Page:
Foreign firms can establish a presence in Denmark by registering as a branch office, subsidiary, or representative office.
2.Entering the marke
3.Costs to the employer
4.Pay and taxes
7.Termination Policy and severance
8.Time off during the year
9.Onboarding of employees
Entering the market:
Legal Structure: Foreign firms can establish a presence in Denmark by registering as a branch office, subsidiary, or representative office. Each structure has its own set of requirements and implications, providing flexibility for businesses to choose the most suitable option.
Company Registration: Registering a foreign company in Denmark involves selecting a unique name, providing information about directors and shareholders, and submitting the necessary documentation to the Danish Business Authority (Erhvervsstyrelsen). The process can be completed online for convenience.
Business Activities: Certain business activities may require specific permits or licenses in Denmark, depending on the industry. Compliance with relevant regulations is essential, particularly for sectors like finance, healthcare, and food services.
Taxation: Foreign companies operating in Denmark are subject to Danish taxation laws. Understanding the tax implications and fulfilling tax obligations is vital. Seeking professional advice can help ensure compliance and optimize tax arrangements.
Employment and Visas: Hiring employees in Denmark requires compliance with Danish employment laws and immigration rules. Work permits and visas may be necessary for foreign employees based on their nationality and the nature of their work.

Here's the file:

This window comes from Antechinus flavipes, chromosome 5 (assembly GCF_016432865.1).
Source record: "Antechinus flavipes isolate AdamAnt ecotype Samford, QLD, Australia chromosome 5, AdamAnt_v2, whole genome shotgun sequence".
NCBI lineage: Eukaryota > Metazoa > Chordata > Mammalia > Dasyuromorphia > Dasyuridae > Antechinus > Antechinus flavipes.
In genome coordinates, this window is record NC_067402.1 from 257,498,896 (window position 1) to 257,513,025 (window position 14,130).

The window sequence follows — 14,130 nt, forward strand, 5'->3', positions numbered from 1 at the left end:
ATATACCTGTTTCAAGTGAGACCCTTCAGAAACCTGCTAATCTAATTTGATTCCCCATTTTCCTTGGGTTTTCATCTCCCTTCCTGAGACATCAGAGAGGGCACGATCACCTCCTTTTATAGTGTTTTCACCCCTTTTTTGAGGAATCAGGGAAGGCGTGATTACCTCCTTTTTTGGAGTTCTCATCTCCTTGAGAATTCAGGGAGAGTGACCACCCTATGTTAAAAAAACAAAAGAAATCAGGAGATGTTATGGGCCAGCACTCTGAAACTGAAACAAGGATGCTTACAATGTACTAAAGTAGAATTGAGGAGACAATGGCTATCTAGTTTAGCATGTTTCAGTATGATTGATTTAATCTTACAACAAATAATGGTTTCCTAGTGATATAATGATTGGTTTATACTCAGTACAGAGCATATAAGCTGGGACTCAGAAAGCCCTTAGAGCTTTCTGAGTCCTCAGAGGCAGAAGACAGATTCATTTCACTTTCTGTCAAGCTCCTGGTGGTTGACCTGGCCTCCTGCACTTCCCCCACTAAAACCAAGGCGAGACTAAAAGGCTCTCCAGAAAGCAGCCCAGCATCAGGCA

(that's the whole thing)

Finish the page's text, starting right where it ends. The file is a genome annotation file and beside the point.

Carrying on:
Local Representation: Some foreign firms choose to appoint a local agent or representative in Denmark to handle administrative matters, especially if they do not have a physical presence in the country.
There are three options for registering a company:
|Branch Office is an extension of the foreign company and operates under its name. It conducts business activities in Denmark on behalf of the parent company and is subject to Danish laws and regulations. The branch office does not have a separate legal personality from the parent company.
|A foreign company can establish a subsidiary in Denmark, which is a separate legal entity from the parent company. The subsidiary is owned by a foreign company and operates independently in Denmark. It is subject to Danish laws and regulations and has its own management and decision-making processes.
|A representative office is a non-trading entity established by a foreign company to conduct market research, promotion, and liaison activities in Denmark. It cannot engage in commercial or profit-generating activities. Representative offices are relatively simple to set up and are often used for exploring business opportunities in the Danish market.
Cost to the employer:
|Employer Social Security Contribution
|Approx. 8% – 12.9%
|Labor Market Supplementary Pension
|Approx. 4% – 7%
|Labor Market Contributions
|Approx. 0.08% – 0.19%
|Holiday Pay Contribution
|Approx. 12.5% (of earned pay)
|Sickness Benefits Contribution
|Approx. 0.34% – 5.99%
|Unemployment Insurance Contribution
|Approx. 1.08% – 8%
|ATP Pension Scheme
|DKK 320 – DKK 3,440 annually
Total costs for employer = between 20.3% and 36.6% of base salary
Pay and taxes:
Minimum Wage: There’s no minimum wage in Denmark. It is decided by collective bargaining agreements for different sectors and may vary from industry to industry. There is a minimum yearly pay set for foreign workers equal to 465,000 DDK, which translates to 68,215.50 dollars.
Overtime: Employees in Denmark are not entitled to overtime pay unless stated otherwise in the employment agreement. An employee may work a maximum of 48 hours per week. Every hour beyond 37 hours weekly, is compensated at the rate of between 150% and 200% of base hourly pay depending on the nature of the job and the employment contract.